Parenteral nutrition (PN) should be provided to the malnourished patient if enteral feeding is insufficient or unsafe. A nutrition support team (NST) may improve PN services. We compared the use and complications of hospital PN before and after the implementation of an NST.
All inpatients referred for PN outside of the intensive care unit and the intestinal failure unit were prospectively included from 2009 to 2012. The NST was introduced in 2010. Quality improvement methodology was applied.
In 2009, a mean of 16 (limits of normal variation 4–28) patients were referred for PN each month. After introduction of the NST, this rose to 26 (10–42) referrals per month. The percentage of referrals where PN was not initiated increased from 5.3% in 2009 to 10.1% in 2012 (P=0.03). This increase was restricted to teams that infrequently referred for PN, and enteral nutrition could replace PN in 31 of 51 patients (61%) as compared with 8 of 32 (25%) patients referred from teams that frequently referred for PN (P=0.001). The frequency of PN started owing to an insufficient oral or enteral intake decreased from 11% to 3% (P=0.01). The catheter-related bloodstream infection rate dropped from 6.7 to 0.7 episodes per 1000 catheter days (P<0.001).
Introduction of an NST increased both the total PN use and the percentage of referrals where enteral nutrition could replace PN. Medical specialty influenced the referral pattern and the likelihood that a referral resulted in PN being initiated. Safety of PN catheters improved significantly following NST introduction.
Malnutrition remains a major risk factor for in-hospital morbidity and mortality.1,2 A stepwise algorithm can be applied to patients who do not meet their nutritional requirements,3,4 and oral or enteral nutrition should be instigated instead of parenteral nutrition (PN) if safe enteral access can be achieved.5,6 In the malnourished patient who has a non-functioning or inaccessible gastrointestinal tract, PN may be life-saving.7
PN may improve clinical outcomes in both surgical and medical patients,8,9 but PN-related complications are associated with significant morbidity and sometimes mortality.10 Catheter-related bloodstream infections (CRBSIs) and metabolic abnormalities have been described in up to 40% of parenterally fed patients.10, 11, 12 A high frequency of inappropriate PN has been documented in both national surveys13 and prospective regional studies.14 It remains of prime importance to deliver PN safely to an appropriately selected patient group to optimise overall patient care.
Improvement of PN delivery may be achieved via a dedicated nutrition support team (NST).15 The multidisciplinary NST usually consists of a surgeon or a physician, a nutrition nurse specialist, a clinical dietician and a pharmacist.7 The NST may convert inappropriate PN referrals into enteral feeding, which, in a recent British study, was demonstrated in 41% of cases.10 Further, reductions in the occurrence of CRBSI10, 11, 12,16,17 and electrolyte disturbances18,19 have been observed after NST introduction. It is unclear whether inappropriate PN referrals relate to medical or surgical specialties and whether the introduction of an NST influences the indications for referral, the number of patients referred or the mean duration of PN.20,21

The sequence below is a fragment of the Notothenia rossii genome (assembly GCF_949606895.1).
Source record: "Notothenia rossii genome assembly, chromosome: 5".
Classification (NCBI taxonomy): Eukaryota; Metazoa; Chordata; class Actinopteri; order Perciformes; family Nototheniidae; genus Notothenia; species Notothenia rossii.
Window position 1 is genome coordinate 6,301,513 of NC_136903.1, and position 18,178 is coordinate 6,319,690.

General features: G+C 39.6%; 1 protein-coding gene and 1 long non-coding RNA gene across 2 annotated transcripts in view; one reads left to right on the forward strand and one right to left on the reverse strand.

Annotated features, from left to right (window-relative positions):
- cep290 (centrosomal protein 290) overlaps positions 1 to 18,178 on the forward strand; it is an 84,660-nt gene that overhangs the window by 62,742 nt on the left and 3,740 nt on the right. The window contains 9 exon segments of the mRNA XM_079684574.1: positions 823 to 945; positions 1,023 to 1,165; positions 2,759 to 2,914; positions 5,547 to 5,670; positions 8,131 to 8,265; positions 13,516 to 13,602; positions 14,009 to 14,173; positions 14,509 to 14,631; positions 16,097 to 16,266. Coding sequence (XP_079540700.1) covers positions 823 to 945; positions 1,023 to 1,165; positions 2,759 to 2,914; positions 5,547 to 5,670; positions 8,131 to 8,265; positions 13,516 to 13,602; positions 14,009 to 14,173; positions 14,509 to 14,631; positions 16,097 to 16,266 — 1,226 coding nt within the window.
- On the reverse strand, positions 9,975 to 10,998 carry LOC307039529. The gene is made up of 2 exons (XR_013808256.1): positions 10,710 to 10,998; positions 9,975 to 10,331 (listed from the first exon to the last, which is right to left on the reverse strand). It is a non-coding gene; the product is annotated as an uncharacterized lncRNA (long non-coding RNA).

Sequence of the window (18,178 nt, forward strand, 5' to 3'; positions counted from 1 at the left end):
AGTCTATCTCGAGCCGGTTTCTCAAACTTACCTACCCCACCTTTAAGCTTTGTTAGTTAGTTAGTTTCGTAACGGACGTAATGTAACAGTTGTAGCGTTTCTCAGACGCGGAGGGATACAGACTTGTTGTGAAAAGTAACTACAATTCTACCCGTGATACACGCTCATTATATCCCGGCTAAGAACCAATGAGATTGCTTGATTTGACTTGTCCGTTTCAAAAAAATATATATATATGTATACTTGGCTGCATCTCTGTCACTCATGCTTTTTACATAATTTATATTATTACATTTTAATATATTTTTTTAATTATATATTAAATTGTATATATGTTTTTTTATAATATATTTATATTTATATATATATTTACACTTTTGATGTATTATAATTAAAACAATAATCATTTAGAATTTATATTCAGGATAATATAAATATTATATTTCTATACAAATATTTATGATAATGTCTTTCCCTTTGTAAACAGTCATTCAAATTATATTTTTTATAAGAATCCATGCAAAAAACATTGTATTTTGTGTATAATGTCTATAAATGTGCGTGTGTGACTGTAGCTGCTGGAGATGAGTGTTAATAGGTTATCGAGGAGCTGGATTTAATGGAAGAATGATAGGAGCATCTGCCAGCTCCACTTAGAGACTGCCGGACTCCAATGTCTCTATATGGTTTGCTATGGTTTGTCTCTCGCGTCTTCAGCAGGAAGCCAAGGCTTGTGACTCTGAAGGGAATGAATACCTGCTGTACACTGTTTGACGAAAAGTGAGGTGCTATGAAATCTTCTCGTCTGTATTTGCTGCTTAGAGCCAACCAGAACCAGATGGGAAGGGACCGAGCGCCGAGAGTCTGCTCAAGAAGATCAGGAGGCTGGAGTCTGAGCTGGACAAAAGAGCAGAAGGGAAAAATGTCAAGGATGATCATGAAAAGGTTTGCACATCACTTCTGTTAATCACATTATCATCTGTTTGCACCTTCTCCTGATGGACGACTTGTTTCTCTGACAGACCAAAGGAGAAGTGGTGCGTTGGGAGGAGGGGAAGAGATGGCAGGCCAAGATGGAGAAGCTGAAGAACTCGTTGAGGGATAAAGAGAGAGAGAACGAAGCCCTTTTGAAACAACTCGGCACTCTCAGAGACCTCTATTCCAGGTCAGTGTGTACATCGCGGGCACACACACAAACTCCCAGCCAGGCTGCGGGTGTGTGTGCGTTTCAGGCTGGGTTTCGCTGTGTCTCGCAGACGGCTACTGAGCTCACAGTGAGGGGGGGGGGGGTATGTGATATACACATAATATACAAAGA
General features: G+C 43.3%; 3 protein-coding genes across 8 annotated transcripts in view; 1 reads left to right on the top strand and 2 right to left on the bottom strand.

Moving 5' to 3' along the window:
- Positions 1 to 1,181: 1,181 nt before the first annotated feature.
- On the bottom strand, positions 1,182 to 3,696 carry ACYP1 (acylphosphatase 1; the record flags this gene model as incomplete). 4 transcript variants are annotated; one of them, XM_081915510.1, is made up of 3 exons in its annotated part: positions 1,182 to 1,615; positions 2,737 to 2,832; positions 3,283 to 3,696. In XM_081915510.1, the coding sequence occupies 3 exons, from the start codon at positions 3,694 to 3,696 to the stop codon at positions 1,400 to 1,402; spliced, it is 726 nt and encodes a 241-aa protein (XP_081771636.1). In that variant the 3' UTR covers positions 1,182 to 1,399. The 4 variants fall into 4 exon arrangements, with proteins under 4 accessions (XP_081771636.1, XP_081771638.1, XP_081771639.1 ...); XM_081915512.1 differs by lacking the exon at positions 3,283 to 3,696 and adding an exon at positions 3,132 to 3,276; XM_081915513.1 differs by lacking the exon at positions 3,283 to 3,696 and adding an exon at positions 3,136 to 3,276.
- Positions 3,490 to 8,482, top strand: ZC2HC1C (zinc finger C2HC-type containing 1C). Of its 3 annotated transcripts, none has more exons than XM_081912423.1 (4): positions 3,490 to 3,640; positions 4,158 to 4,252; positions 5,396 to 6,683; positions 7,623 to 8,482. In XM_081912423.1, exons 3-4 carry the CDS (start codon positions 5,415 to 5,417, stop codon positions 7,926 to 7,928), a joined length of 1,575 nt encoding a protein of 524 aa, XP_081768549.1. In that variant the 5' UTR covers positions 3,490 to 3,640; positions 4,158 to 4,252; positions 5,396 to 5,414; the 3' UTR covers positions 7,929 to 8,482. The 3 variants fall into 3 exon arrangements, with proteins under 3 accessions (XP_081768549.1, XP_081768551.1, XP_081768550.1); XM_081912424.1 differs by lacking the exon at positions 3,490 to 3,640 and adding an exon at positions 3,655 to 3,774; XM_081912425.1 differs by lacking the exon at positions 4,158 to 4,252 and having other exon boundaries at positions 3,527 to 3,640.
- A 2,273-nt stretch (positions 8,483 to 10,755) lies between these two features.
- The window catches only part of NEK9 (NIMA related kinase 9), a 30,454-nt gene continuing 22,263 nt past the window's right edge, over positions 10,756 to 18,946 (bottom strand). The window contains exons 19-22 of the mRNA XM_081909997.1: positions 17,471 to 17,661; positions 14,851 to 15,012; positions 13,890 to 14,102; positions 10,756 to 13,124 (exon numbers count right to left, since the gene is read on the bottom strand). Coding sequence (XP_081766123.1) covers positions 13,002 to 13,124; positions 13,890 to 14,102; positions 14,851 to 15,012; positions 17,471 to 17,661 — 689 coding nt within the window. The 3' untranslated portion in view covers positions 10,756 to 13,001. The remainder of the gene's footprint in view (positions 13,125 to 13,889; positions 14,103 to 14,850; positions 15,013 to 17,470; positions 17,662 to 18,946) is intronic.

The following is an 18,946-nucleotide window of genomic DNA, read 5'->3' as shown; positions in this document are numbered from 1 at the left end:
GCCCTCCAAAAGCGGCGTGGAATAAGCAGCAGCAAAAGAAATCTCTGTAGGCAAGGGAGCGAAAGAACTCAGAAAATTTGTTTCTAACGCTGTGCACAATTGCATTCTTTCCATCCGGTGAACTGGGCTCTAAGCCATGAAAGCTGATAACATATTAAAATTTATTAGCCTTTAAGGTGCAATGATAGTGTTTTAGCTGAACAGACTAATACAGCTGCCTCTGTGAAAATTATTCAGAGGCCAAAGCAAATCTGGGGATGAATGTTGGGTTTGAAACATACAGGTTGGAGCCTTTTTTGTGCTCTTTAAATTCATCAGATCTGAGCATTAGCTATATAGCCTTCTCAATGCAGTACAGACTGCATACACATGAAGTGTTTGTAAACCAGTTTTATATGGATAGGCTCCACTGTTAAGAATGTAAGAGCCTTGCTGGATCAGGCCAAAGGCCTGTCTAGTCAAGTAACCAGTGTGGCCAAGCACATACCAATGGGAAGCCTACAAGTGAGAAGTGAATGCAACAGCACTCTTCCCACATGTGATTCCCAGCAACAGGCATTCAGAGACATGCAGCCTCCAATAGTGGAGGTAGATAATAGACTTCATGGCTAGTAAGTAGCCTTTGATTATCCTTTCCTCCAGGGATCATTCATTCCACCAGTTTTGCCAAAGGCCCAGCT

The compositions of reported NSTs and their implementations are heterogeneous, not only between countries22,23 but also within a single country.13,14 Most previous studies used retrospective control groups,10,11,24 which can introduce selection bias and lead to an overestimation of the improvements achieved. Often, studies included both patients in and outside of intensive care units (ICUs).10,14,24 Because the management of critically ill patients in ICU may differ from that of patients on general medical or surgical wards, studies including patients on both ICU and stationary wards may report biased effect measures favouring NST interventions.
The aim of this study was to investigate the impact of focused quality improvement (QI) initiatives including a non-randomised introduction of an NST in a general hospital ward setting. In particular, we wished to investigate the effect of an NST on PN referrals by speciality, indications for referral, subsequent use and related complications.
Materials and methods
The Salford Royal NHS Foundation Trust in the United Kingdom is a public acute teaching hospital with 850 stationary beds and highly specialised services in gastrointestinal (GI) surgery, neurosurgery, urology, nephrology, gastroenterology and dermatology. The hospital houses one of the national intestinal failure units (IFUs) in the United Kingdom. Patients within the IFU are tertiary or quaternary referrals, the majority being referred from outside the hospital, and are managed by a separate multidisciplinary team. These patients were therefore excluded from this study.
Data on hospital admissions and GI surgical procedures were obtained from the patient-administrative system. Prospective documentation of all PN referrals from hospital wards outside of the ICU and IFU was commenced in November 2008, using a hospital-based database. Concurrently, a dedicated intravenous (IV) team providing a dedicated IV service was established. The role of the IV team was to place all IV feeding catheters in patients referred for PN.
Non-randomised, organisational changes were implemented using the QI methodology adapted from the Model for Improvement25 and using dynamic Plan-Do-Study-Act cycles. Sustained improvements were demonstrated using statistical process control (SPC) charts, as described below.